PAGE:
an interview process, we will place three successful candidates on the IIA eCommerce course and also offer them a six-month internship as part of this strategic partnership.
He added: “We know there are people out there who have significant retail experience in the market but who have also lost their jobs due to the downturn in traditional retail. Rather than have these skills leave our shores, we believe that we can retain these skills by offering a Jobsbridge place with buyersclub.ie while supporting them in formal training. Buyersclub.ie will be paying all the course fees for the successful candidates and we will support them in the workplace by allowing them to rotate experience across all aspects of an eCommerce business from warehousing and fulfilment, to digital marketing, to product buying and customer service and sales. As a fast-growing company, we believe that we will also be able to offer a full-time position to successful candidates once the programme ends.”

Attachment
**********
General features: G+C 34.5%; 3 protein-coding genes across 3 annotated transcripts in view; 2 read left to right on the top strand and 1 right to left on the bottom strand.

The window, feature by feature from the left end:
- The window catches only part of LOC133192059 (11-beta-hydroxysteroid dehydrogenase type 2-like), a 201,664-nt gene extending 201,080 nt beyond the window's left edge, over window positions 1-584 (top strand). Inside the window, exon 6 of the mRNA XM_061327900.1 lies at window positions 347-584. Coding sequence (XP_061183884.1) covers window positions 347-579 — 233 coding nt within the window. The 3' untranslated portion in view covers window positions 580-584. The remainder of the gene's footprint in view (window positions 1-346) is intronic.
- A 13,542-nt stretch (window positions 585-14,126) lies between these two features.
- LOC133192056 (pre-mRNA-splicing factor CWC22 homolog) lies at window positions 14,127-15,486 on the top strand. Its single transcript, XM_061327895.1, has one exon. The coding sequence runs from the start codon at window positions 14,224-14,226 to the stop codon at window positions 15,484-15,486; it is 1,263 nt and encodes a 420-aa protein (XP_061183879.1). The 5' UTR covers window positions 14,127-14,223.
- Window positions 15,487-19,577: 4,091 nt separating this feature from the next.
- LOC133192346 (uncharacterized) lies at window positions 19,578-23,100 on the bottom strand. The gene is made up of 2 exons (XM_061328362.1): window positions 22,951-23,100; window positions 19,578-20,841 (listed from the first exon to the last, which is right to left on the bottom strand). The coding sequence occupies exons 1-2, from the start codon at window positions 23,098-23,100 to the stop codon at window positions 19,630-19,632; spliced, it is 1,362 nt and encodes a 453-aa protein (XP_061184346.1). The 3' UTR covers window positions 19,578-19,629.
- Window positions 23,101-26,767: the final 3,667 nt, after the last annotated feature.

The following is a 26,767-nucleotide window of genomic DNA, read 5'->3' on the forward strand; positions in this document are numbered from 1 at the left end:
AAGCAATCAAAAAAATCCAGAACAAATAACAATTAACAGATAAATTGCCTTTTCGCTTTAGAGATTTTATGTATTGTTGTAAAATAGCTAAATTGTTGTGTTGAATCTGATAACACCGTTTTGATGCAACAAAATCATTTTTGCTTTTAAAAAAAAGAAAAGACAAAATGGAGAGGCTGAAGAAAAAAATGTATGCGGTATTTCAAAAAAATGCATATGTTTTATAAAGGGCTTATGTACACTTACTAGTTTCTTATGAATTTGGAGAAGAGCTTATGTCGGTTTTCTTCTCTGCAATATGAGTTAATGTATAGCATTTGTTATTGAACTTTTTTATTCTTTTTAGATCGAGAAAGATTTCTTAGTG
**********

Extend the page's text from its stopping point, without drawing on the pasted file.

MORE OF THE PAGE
CEO of the IIA, Joan Mulvihill, highlighted the scale of opportunity within online sales in Ireland. “With €4billion being spent online by Irish shoppers annually, the growth opportunity for Irish retailers is enormous and with that comes increased demand for eCommerce professionals. Businesses such as buyersclub.ie are challenged to find candidates with the requisite skills. The very fact that buyersclub.ie have come forward to pay course fees for three candidates is testimony to their commitment to the sector and, indeed, to the scale of the skills challenge faced by so many retailers. For those considering the course, the value of combining the Diploma with an internship is a great way to optimise their career prospects. Other member companies are also offering internships in the hope of securing a full-time, talented